ISLAMABAD-The Senate Standing Committee on Commerce was informed on Monday that debt payment by the Trading Corporation of Pakistan to various government entities, including the payment of commercial bank loans and their markup has surged to Rs259.3 billion.
The committee meeting, held at Parliament House with Senator Zeeshan Khanzada in chair, discussed the strategy devised to resolve the issues of debt payment by the TCP. The committee was informed of the current status of debts and liabilities, with a principal amount of Rs105,512.73 million and Rs153,744.06 million in markup, totaling Rs259,256.78 million in debt. The chairman of the TCP briefed the committee on the efforts for recovery, stating that third-party audits on subsidy payments have been conducted, and regular reminders to recipient agencies are being issued. It was explained that directives have been sent to the concerned ministries, urging them to submit summaries to the Finance Division reflecting the payables to TCP in their financial demands for FY 2023-2024. The committee was apprised that ongoing efforts include holding repetitive meetings with the Finance Divisions and the concerned federal and provincial recipients. The matter was deferred for further reporting and the speedy resolution of the dilemma. The committee decided that matter will be discussed until it’s resolved.
The Senate committee discussed a Private Member’s Bill titled the Imports and Exports (Control) Amendment Bill, 2023. [Amendment of section 3 of Import and Export (Control) Act, 1950 (XXXIX of 1950)] introduced by Senators Zeeshan Khanzada, Faisal Saleem Rehman, and Muhammad Abdul Qadir. The movers presented that amendment in the act imposes a bar on the export of raw salt and directs the federal government to impose conditions upon its export. The ministry argued that Imports and Exports (Control) Act, 1950, is primary legal instrument providing basis for regulating international trade in Pakistan. Moreover, the imports and exports of all goods are regulated through export orders (EPO) and import policy orders (IPO), respectively, issued under these act after seeking approval of the federal government. It was also debated that the EPO/IPO contains restrictions for export and import of food to and from Pakistan. The Ministry of Commerce is of the view that inclusion-wise prohibitions and restrictions in the act would not be appropriate, as the act provides powers to the federal govt to regulate trade.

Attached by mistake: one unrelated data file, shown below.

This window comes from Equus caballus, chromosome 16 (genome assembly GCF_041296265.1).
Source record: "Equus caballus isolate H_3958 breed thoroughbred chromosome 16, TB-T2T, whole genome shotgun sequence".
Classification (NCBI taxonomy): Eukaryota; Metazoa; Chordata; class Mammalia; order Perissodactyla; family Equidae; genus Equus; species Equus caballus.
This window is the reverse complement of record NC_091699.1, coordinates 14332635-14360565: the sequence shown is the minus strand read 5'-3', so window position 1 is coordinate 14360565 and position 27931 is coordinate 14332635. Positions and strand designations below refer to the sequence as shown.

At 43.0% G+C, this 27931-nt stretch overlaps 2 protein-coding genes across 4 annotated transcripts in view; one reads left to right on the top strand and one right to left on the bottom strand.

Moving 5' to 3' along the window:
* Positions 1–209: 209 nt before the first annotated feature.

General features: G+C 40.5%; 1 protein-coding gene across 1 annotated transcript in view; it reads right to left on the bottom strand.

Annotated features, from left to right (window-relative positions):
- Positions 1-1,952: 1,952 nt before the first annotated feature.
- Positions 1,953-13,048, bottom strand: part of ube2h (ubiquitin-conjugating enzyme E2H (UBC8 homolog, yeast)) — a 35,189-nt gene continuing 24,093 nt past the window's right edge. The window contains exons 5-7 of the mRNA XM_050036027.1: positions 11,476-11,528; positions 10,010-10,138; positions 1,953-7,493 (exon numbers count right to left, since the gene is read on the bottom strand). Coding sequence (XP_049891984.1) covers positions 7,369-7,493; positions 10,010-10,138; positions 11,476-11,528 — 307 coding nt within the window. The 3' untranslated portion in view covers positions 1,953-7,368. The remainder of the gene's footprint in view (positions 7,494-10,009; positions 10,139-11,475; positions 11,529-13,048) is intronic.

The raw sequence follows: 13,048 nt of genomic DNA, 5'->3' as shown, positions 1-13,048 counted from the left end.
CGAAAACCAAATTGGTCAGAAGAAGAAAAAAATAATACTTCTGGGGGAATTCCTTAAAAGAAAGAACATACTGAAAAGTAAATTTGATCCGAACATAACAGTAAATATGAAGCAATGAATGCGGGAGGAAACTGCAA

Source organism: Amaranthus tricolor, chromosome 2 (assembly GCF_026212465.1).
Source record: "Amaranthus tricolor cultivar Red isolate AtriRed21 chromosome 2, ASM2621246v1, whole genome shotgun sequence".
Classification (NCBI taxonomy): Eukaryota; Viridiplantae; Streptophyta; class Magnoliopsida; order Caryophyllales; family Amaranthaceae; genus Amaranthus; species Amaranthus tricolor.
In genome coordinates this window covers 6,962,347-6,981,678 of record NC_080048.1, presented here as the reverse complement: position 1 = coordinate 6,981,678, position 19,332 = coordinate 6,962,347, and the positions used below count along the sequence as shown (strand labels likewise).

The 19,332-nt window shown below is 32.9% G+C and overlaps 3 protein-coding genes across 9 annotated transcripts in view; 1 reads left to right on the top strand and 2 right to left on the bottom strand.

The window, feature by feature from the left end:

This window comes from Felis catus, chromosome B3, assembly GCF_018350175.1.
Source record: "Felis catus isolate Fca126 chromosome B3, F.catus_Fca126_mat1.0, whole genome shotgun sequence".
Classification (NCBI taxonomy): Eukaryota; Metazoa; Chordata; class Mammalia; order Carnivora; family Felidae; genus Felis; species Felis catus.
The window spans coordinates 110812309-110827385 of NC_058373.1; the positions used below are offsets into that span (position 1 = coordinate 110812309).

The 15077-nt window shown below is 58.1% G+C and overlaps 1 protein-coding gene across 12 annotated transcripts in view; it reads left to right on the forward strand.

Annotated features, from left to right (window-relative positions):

Deputy Chairman Senator Mirza Muhammad Afridi said that Pakistan possesses world’s largest and most pure rock salt reserves. He mentioned that this commodity has an estimated annual market in billions of dollars, which is further growing on an annual basis. He stressed that this commodity has been exported internationally in raw form without a policy that allows maximum revenue to be regained in Pakistan, and issue must be addressed. The committee decided to defer the matter and sought the amended draft of the EPO 22 for future deliberation. The committee also decided to hold meetings with all relevant stakeholders on the legality of the amendment. The committee directed the ministry to furnish a progress report on the matter within one month and deferred the deliberation for the same period.
Furthermore, the Senate committee discussed the duty-free import of cars up to 1350cc for disabled persons. Senator Muhammad Abdul Qadir, the mover of the matter, stated that disabled persons should be allowed to import used cars as it becomes difficult for majority to afford new ones. Officials apprised the committee that the Ministry of Industries and Production and FBR have imposed restrictions on the import of used cars for disabled persons. However, they clarified that disabled individuals can import new cars up to 1350cc without paying customs duty once in ten years. The committee recommended that disabled persons to import used cars up to 1500cc once in 5 years. Additionally, the committee referred the matter to the Senate Finance Committee for sales tax exemption. The committee was briefed on the measures taken to enhance Kinnow exports. Officials reported that Pakistan primarily exports Kinnow to Afghanistan, UAE, Russia, Philippines, Kazakhstan, and Indonesia. However, Kinnow exports experienced a decline last season due to floods and the ministry is now aiming for a substantial increase in Kinnow exports, setting an export target of $150 million for the current season. Deputy Chairman Senate Mirza Muhammad Afridi suggested that the ministry should include South Korea in the export destinations, as it holds potential demand for Pakistan’s Kinnow. He further added that the ministry should hold exhibition domestically so that the locals could be aware about the demands of the products. The committee chairman recommended the ministry to devise an export strategy for the oranges largely produce in the Mardan, Khyber Pakhtunkhwa. In attendance were Deputy Chairman Senate Mirza Muhammad Afridi, Senator Fida Muhammad, Senator Saleem Mandviwalla, Senator Danesh Kumar, Senator Palwasha Muhammad Zai Khan, Senator Muhammad Abdul Qadir, Special Secretary Commerce Sarah Saeed, Chairman TCP Syed Rafeo Bashir Shah and other senior officials of relevant departments.